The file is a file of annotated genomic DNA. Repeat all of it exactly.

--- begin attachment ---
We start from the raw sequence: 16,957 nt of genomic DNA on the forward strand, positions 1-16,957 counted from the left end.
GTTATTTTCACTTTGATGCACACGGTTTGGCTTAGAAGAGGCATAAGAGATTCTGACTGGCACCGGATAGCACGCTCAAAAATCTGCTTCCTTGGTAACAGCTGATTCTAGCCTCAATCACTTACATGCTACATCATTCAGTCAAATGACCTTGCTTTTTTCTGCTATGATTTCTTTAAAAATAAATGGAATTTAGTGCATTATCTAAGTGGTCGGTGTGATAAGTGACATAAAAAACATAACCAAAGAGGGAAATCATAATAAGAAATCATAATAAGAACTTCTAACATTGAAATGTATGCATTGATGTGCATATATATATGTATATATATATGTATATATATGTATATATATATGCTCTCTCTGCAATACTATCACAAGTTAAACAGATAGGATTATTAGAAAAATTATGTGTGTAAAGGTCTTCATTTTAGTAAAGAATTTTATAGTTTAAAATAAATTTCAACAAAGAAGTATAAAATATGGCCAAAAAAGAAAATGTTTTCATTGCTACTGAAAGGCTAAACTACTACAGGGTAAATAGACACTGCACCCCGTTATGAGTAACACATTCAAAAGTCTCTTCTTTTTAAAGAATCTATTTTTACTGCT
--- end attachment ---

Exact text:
We start from the raw sequence: 16,957 nt of genomic DNA on the forward strand, positions 1-16,957 counted from the left end.
GTTATTTTCACTTTGATGCACACGGTTTGGCTTAGAAGAGGCATAAGAGATTCTGACTGGCACCGGATAGCACGCTCAAAAATCTGCTTCCTTGGTAACAGCTGATTCTAGCCTCAATCACTTACATGCTACATCATTCAGTCAAATGACCTTGCTTTTTTCTGCTATGATTTCTTTAAAAATAAATGGAATTTAGTGCATTATCTAAGTGGTCGGTGTGATAAGTGACATAAAAAACATAACCAAAGAGGGAAATCATAATAAGAAATCATAATAAGAACTTCTAACATTGAAATGTATGCATTGATGTGCATATATATATGTATATATATATGTATATATATGTATATATATATGCTCTCTCTGCAATACTATCACAAGTTAAACAGATAGGATTATTAGAAAAATTATGTGTGTAAAGGTCTTCATTTTAGTAAAGAATTTTATAGTTTAAAATAAATTTCAACAAAGAAGTATAAAATATGGCCAAAAAAGAAAATGTTTTCATTGCTACTGAAAGGCTAAACTACTACAGGGTAAATAGACACTGCACCCCGTTATGAGTAACACATTCAAAAGTCTCTTCTTTTTAAAGAATCTATTTTTACTGCT